Yes, I know it’s the middle of Lent. That’s why I’m asking, “Are you keeping Christmas alive in your heart?”
It was only a few short months ago that we packed up our glass and glitter ornaments, wound up the lights, and dragged the tree out to the curb, all the while exhorting each other to remember that Christmas isn’t a single day, or even a single season. The Christ child yearns to be born anew in our hearts every day of the year, every day of our lives! We must keep Christmas alive in our hearts all the year ’round! Remember!
So how’s that working out for you? Are you feeling festive? Feeling merry and bright?
No? Congratulations! Christmas is alive in your heart. Or at least it might be.
I say this because Christmas is a baby. Like all babies, it is winsome and delightful and kind of a lot of trouble, but we all agree it’s completely worth the effort because of all the joy it brings. But also like all babies, it stays fresh and innocent, winsome and delightful only for the shortest of times. Like all babies, it is made to grow up. But grow up into what?
Well, here we are in Lent. If you think of the liturgical year as a lifetime, the Christmas season is a very brief babyhood, just a bright little sliver on the pie chart, and the dark wedge of Lent hits right around the teen or early adult years.
Doesn’t that explain a thing or two?
If Lent is teenager-hood or early adulthood, then we, the people of Lent, are spiritually like teenagers all the world over: We feel perpetually guilty, and make some fumbling efforts to take more responsibility and do what we ought to do, but we also feel perpetually resentful of being imposed upon, and would rather just hang out and let someone else do the work for us.
Related article: Sydney launches Lenten app
We desperately need structure, but heartily resent being put on a schedule that feels so unnatural. We understand we’re supposed to be strong, courageous, responsible adults, and sometimes that idea is bracing and thrilling, but sometimes it’s overwhelming and appalling. Sometimes we rashly believe we can just do everything on our own; sometimes we collapse into childish helplessness and terror as we see the task before us.
We are, in short, a mess. And that’s exactly what I’m talking about. If we’ve truly kept Christmas alive in our hearts since December 25, then halfway through Lent, our hearts should be . . . a mess. A shambles. In ruins. Listen to the Psalms:
“The sacrifice acceptable to God is a broken spirit; a broken and contrite heart, O God, you will not despise.” Ps 51:16-17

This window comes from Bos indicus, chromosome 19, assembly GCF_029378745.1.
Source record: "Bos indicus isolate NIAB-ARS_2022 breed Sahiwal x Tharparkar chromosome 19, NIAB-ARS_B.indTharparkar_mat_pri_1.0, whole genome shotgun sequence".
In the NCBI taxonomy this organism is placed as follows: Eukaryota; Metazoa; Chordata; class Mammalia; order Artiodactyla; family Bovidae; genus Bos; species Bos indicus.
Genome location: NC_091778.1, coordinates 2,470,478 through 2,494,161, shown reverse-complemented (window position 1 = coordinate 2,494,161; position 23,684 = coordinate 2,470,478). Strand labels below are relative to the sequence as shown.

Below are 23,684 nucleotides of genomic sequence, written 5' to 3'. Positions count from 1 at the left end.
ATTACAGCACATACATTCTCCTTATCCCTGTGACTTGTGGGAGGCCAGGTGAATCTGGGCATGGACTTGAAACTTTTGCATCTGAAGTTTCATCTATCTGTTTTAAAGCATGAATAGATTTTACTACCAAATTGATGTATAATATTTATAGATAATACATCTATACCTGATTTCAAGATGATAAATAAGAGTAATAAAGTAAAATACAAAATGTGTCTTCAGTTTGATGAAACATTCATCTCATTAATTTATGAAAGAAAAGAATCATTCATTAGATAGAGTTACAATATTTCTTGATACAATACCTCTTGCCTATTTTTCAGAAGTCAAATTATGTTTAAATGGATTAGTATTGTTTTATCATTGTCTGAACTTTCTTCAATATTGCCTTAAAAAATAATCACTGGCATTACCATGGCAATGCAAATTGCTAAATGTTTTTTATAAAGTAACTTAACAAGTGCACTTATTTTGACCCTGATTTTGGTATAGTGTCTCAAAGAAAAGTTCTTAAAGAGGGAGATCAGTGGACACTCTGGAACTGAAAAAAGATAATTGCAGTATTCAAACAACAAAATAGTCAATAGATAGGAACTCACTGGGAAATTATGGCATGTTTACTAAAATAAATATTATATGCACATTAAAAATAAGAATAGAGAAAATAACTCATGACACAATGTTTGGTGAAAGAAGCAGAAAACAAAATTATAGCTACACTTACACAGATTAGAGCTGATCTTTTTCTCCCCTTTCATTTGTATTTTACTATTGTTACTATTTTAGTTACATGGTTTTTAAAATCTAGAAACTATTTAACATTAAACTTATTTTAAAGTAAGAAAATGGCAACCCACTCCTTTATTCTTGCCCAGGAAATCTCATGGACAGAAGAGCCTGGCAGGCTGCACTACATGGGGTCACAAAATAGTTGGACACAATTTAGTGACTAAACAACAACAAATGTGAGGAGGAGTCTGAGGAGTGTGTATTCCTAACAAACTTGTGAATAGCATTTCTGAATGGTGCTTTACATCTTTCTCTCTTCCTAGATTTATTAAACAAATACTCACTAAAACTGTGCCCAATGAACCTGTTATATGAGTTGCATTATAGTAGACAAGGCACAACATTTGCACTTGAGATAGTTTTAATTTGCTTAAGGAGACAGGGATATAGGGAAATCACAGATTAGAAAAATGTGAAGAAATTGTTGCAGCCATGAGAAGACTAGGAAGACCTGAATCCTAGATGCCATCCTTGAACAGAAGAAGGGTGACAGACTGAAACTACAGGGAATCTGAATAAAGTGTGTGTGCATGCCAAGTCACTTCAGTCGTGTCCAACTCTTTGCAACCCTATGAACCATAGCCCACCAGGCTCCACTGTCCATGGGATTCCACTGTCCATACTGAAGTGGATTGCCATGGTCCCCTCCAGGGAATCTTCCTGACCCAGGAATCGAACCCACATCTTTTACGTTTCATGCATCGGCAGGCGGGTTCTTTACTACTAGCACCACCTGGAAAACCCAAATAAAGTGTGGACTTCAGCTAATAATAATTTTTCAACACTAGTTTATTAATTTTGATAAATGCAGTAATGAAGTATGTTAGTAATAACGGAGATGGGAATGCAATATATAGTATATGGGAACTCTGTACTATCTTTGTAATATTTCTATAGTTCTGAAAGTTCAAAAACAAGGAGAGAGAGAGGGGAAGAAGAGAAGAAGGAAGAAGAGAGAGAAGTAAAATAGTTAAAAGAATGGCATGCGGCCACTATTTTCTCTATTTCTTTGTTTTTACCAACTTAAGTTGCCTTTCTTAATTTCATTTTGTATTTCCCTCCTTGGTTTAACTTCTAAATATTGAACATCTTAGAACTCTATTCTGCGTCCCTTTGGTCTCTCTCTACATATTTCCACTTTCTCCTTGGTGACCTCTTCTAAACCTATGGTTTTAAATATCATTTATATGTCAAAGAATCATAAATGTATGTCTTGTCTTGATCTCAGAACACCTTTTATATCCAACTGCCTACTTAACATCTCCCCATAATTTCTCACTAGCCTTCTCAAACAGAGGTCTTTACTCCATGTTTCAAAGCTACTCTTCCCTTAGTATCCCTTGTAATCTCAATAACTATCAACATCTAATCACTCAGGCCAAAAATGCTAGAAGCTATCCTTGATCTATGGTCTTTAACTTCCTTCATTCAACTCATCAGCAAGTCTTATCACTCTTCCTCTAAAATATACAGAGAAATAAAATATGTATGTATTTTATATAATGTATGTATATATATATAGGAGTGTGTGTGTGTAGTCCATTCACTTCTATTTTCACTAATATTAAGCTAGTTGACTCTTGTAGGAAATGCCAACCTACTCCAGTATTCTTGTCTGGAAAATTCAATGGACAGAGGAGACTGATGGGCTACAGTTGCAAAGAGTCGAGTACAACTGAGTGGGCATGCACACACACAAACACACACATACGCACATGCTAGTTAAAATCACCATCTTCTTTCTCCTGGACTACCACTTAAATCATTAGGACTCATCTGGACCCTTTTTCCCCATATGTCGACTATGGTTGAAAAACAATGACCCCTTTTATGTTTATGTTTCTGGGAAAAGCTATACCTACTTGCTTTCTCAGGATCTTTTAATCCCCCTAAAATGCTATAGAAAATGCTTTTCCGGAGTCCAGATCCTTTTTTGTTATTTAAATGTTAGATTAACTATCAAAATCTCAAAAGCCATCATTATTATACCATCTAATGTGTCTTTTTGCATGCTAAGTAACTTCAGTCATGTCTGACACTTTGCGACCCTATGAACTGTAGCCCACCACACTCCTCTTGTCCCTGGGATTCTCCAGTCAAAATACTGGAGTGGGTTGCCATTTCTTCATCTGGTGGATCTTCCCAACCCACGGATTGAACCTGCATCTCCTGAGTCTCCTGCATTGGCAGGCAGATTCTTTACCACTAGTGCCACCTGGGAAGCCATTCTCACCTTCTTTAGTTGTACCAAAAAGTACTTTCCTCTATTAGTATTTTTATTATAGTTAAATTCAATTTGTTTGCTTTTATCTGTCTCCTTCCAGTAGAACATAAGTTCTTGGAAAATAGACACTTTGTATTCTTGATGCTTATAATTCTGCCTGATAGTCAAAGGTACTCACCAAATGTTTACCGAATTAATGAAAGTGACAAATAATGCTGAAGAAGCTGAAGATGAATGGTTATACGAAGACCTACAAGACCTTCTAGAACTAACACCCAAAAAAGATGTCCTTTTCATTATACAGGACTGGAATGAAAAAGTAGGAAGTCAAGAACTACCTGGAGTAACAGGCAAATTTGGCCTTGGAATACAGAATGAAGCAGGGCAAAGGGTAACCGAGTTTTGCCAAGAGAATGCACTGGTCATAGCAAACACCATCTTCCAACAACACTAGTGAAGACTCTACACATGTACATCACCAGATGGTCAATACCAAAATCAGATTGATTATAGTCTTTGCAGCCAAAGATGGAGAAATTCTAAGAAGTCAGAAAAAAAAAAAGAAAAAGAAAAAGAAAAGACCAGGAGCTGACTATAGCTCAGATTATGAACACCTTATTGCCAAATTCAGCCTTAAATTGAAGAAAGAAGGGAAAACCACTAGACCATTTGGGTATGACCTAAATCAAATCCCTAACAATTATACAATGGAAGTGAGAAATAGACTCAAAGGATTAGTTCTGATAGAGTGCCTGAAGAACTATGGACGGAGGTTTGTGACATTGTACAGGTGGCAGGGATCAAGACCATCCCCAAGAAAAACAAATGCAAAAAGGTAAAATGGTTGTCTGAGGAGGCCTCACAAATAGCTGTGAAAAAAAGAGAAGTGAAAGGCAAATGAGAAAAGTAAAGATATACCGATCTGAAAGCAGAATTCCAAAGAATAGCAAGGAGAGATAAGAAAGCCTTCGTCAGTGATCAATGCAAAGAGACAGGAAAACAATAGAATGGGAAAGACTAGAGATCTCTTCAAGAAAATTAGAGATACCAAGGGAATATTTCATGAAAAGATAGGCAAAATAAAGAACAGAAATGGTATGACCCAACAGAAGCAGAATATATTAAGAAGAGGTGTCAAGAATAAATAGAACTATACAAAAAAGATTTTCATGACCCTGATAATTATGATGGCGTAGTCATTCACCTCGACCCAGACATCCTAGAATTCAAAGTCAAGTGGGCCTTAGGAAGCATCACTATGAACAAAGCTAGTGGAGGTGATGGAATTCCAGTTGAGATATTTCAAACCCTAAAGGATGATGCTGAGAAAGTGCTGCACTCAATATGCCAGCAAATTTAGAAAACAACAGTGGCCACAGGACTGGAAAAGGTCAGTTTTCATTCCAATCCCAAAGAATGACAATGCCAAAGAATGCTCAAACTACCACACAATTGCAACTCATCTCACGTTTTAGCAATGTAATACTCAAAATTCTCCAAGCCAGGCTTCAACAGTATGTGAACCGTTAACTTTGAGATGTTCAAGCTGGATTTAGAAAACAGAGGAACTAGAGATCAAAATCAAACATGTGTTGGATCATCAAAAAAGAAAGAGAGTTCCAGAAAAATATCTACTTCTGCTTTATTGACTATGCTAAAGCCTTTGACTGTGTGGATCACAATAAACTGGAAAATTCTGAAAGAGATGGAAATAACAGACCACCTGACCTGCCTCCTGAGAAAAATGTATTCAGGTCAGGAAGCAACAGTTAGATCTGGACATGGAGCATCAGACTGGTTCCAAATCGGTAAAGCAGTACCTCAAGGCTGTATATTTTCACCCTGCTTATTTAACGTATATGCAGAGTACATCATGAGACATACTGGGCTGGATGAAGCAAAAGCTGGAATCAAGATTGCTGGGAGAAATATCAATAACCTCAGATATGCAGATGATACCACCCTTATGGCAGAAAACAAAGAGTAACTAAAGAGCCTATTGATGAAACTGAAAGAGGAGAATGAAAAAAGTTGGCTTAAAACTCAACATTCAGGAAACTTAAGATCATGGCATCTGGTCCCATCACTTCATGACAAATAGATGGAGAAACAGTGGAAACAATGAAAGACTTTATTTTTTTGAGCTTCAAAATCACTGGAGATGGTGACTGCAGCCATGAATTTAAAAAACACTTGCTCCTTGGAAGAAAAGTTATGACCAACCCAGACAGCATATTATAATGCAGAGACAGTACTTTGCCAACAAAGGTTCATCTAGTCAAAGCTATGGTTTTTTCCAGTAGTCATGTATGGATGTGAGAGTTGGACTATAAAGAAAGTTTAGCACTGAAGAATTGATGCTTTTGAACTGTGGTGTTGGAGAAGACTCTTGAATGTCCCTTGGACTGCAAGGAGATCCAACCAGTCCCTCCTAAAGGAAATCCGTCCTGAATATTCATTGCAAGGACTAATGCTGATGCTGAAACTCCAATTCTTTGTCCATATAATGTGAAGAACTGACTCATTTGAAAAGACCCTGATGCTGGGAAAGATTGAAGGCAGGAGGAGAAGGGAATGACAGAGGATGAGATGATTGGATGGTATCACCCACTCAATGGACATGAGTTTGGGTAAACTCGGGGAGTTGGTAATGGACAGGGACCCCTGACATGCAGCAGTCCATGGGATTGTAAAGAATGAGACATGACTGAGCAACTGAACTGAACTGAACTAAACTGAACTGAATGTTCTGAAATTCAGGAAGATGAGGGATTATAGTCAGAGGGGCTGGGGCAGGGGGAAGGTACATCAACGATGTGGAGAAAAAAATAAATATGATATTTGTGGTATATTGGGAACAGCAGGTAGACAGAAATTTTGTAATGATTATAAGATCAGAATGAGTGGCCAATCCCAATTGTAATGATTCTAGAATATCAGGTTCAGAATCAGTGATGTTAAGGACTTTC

This is the season, halfway through Lent, when, like teenagers, we should be disgusted with our own futile efforts to save or even improve ourselves. This is the season when we should see very clearly that the world, including our fellow Catholics, will always let us down. This is the season when, after trying and probably failing to stick with even minor disciplines, we become dreadfully aware of how helpless we are, how unreliable, how foolish and petty we’re capable of behaving to our Father who loves us. This is the season when our Christmas hearts should be broken.
And this is also the season when, like teenagers, we should also know with a certainty that’s almost obnoxious that as many times as we screw up, we still have a home to come to. We should rest on a bedrock of confidence that we are utterly beloved, simply because we are who we are, and not anything we have done; and that all we have to do is ask to come home again, and there will be rejoicing.
Related article: A softer Lent of little penances
Along with the doubt and the crushed vanity, the helplessness and the fear, this outrageous, unshakeable confidence is also what Christmas looks like, once it’s had time to grow and live in our hearts.
So do you, all you Lenten people, keep the Christmas spirit alive in your hearts as you fast, pray, sacrifice, give alms . . . and fail. Rend your Christmas hearts. Let your Christmas hearts be fearful and ashamed. Let your Christmas hearts be broken. Let your Christmas hearts feel the pain of growth.
This is the season when it hurts to grow; but it is only a season. Let your Christmas hearts remember that all you have to do is ask, and you can come home again, and there will be rejoicing.